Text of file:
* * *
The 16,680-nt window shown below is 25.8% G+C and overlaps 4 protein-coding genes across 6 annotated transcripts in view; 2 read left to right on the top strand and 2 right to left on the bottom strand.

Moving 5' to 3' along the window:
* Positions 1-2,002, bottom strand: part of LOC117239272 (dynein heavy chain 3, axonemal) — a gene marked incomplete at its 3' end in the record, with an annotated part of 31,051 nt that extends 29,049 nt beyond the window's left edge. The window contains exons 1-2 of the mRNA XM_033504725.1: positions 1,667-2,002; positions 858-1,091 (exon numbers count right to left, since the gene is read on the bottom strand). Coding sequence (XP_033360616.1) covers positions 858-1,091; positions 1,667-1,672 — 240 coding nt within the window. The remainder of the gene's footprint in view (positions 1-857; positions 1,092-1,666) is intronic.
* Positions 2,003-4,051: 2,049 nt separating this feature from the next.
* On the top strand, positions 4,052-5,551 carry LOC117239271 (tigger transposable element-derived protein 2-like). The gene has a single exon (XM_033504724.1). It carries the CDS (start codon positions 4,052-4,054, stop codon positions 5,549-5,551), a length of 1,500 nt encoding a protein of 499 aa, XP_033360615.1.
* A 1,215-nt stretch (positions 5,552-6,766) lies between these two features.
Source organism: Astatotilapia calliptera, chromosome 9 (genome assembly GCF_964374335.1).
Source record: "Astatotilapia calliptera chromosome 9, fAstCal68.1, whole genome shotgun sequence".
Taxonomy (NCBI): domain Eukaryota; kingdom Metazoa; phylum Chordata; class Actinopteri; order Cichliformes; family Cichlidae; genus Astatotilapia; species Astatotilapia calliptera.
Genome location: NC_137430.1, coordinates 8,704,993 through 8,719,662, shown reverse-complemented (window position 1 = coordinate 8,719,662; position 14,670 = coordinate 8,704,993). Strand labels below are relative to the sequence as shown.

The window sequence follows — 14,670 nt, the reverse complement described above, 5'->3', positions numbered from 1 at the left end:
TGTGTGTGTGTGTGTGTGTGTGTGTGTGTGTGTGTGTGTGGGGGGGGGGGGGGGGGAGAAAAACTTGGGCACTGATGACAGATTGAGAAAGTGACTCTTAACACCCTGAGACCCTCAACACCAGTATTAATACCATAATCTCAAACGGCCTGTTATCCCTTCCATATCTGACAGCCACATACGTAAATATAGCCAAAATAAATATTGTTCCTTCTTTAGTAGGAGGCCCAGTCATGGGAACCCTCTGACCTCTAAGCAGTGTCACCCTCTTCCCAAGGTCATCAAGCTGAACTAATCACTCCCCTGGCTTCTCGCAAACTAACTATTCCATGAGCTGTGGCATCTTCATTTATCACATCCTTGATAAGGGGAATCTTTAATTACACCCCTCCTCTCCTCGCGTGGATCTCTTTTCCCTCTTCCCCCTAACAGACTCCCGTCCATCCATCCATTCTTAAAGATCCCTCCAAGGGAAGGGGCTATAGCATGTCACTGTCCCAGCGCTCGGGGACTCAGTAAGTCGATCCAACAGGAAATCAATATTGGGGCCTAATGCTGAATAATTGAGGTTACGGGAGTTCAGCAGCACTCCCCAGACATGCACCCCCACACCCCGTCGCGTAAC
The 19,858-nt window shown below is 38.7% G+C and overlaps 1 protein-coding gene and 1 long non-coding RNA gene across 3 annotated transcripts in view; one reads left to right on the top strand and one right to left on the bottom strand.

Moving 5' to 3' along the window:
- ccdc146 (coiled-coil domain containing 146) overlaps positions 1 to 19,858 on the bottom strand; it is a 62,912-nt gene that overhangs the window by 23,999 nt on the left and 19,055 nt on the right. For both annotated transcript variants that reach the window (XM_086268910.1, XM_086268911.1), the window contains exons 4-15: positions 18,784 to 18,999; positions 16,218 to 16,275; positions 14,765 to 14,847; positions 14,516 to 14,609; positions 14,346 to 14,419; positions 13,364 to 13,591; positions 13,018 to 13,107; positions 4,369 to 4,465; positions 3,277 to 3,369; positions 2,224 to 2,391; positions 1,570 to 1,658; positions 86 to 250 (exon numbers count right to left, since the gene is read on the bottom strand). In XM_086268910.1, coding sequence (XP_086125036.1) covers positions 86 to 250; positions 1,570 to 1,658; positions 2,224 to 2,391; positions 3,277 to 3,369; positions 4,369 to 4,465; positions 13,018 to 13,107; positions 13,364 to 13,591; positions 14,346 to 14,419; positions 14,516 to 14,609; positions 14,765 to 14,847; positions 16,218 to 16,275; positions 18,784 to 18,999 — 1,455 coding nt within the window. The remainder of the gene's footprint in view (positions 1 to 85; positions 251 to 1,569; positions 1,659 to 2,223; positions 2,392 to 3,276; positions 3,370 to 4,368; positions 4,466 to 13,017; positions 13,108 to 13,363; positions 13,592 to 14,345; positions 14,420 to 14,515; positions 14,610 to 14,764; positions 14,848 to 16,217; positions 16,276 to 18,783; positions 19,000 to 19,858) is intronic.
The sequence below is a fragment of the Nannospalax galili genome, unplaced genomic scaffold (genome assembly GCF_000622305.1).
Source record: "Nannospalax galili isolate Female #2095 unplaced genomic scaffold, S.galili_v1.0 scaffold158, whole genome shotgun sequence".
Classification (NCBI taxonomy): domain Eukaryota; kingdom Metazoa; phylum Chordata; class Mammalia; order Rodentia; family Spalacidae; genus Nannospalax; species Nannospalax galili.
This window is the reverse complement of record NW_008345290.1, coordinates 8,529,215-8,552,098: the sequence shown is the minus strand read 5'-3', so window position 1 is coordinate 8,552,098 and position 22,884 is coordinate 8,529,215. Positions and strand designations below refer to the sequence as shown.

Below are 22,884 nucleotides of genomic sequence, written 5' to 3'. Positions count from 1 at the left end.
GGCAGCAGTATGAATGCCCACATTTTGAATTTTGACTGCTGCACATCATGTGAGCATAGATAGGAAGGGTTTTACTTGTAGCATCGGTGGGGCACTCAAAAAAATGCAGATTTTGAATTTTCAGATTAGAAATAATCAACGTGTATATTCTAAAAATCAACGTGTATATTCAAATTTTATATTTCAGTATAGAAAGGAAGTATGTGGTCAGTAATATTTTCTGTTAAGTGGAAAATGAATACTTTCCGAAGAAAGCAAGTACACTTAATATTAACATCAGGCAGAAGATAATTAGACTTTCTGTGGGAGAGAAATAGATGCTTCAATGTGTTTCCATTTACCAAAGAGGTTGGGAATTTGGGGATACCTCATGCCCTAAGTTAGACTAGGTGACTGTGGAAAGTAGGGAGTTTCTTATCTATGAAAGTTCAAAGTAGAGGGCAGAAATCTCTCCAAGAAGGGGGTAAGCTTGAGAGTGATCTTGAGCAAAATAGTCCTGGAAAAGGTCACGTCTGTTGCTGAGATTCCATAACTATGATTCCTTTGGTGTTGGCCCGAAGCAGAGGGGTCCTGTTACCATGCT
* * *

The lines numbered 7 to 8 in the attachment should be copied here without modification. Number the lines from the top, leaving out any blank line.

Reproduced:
Source organism: Astatotilapia calliptera, chromosome 9 (genome assembly GCF_964374335.1).
Source record: "Astatotilapia calliptera chromosome 9, fAstCal68.1, whole genome shotgun sequence".